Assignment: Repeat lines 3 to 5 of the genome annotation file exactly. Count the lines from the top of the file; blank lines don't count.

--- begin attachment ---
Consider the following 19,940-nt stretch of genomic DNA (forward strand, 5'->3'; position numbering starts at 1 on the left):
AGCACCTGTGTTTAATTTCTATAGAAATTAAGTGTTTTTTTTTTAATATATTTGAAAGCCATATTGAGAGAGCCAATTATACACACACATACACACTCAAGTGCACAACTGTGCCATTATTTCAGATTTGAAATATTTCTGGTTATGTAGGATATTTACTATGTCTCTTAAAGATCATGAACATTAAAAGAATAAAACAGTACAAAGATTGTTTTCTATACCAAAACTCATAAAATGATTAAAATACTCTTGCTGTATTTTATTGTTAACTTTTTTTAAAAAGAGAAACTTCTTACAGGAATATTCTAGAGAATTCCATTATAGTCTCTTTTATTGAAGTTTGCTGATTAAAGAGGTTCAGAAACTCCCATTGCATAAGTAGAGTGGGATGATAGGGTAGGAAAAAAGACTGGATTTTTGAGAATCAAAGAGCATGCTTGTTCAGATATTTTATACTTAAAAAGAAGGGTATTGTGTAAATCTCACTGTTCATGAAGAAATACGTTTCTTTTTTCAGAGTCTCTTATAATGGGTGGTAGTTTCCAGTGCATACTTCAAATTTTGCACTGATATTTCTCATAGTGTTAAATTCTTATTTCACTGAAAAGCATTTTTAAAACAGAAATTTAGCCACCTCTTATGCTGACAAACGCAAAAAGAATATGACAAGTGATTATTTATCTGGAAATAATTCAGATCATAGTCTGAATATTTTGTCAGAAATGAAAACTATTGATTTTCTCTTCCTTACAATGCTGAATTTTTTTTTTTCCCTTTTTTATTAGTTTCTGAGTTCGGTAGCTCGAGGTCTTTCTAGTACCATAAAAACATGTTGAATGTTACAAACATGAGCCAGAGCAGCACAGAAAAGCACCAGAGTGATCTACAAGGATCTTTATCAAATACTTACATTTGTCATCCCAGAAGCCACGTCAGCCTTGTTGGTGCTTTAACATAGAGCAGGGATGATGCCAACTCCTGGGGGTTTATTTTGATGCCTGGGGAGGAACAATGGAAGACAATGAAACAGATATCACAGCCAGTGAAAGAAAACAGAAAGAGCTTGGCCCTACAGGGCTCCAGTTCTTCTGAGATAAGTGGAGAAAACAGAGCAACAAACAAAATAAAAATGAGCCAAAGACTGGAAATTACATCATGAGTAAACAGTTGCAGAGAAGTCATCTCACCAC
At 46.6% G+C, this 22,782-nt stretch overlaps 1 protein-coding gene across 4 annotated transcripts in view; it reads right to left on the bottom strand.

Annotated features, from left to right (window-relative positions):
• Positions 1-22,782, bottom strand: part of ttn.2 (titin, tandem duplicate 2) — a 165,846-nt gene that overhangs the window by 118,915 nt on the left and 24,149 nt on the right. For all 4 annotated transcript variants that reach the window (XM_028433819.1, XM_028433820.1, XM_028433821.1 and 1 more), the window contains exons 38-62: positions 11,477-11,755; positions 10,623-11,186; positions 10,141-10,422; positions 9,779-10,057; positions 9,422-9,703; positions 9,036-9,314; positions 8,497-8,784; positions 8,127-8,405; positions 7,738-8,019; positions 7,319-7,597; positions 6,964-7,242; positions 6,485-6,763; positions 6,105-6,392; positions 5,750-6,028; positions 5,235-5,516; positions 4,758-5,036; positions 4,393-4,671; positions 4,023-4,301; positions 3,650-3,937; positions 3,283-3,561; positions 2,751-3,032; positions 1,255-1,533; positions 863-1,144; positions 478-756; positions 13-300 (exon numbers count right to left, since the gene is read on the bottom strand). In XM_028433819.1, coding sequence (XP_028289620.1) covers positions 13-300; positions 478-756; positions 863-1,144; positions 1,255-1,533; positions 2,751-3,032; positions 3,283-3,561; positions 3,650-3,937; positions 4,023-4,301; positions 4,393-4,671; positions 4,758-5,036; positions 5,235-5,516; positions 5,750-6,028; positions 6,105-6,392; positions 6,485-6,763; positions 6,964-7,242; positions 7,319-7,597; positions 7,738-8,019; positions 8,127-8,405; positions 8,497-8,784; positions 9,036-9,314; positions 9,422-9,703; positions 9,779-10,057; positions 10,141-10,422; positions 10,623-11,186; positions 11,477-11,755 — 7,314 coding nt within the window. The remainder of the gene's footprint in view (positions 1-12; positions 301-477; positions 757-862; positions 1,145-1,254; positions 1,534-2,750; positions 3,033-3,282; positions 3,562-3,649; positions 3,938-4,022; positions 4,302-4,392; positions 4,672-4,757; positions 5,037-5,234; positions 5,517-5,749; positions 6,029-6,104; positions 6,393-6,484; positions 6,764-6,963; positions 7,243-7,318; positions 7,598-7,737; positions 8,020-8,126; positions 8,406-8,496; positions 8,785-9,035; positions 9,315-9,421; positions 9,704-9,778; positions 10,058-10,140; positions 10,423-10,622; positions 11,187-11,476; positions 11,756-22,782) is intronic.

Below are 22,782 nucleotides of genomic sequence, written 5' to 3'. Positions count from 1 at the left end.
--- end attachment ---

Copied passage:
At 46.6% G+C, this 22,782-nt stretch overlaps 1 protein-coding gene across 4 annotated transcripts in view; it reads right to left on the bottom strand.

Annotated features, from left to right (window-relative positions):
• Positions 1-22,782, bottom strand: part of ttn.2 (titin, tandem duplicate 2) — a 165,846-nt gene that overhangs the window by 118,915 nt on the left and 24,149 nt on the right. For all 4 annotated transcript variants that reach the window (XM_028433819.1, XM_028433820.1, XM_028433821.1 and 1 more), the window contains exons 38-62: positions 11,477-11,755; positions 10,623-11,186; positions 10,141-10,422; positions 9,779-10,057; positions 9,422-9,703; positions 9,036-9,314; positions 8,497-8,784; positions 8,127-8,405; positions 7,738-8,019; positions 7,319-7,597; positions 6,964-7,242; positions 6,485-6,763; positions 6,105-6,392; positions 5,750-6,028; positions 5,235-5,516; positions 4,758-5,036; positions 4,393-4,671; positions 4,023-4,301; positions 3,650-3,937; positions 3,283-3,561; positions 2,751-3,032; positions 1,255-1,533; positions 863-1,144; positions 478-756; positions 13-300 (exon numbers count right to left, since the gene is read on the bottom strand). In XM_028433819.1, coding sequence (XP_028289620.1) covers positions 13-300; positions 478-756; positions 863-1,144; positions 1,255-1,533; positions 2,751-3,032; positions 3,283-3,561; positions 3,650-3,937; positions 4,023-4,301; positions 4,393-4,671; positions 4,758-5,036; positions 5,235-5,516; positions 5,750-6,028; positions 6,105-6,392; positions 6,485-6,763; positions 6,964-7,242; positions 7,319-7,597; positions 7,738-8,019; positions 8,127-8,405; positions 8,497-8,784; positions 9,036-9,314; positions 9,422-9,703; positions 9,779-10,057; positions 10,141-10,422; positions 10,623-11,186; positions 11,477-11,755 — 7,314 coding nt within the window. The remainder of the gene's footprint in view (positions 1-12; positions 301-477; positions 757-862; positions 1,145-1,254; positions 1,534-2,750; positions 3,033-3,282; positions 3,562-3,649; positions 3,938-4,022; positions 4,302-4,392; positions 4,672-4,757; positions 5,037-5,234; positions 5,517-5,749; positions 6,029-6,104; positions 6,393-6,484; positions 6,764-6,963; positions 7,243-7,318; positions 7,598-7,737; positions 8,020-8,126; positions 8,406-8,496; positions 8,785-9,035; positions 9,315-9,421; positions 9,704-9,778; positions 10,058-10,140; positions 10,423-10,622; positions 11,187-11,476; positions 11,756-22,782) is intronic.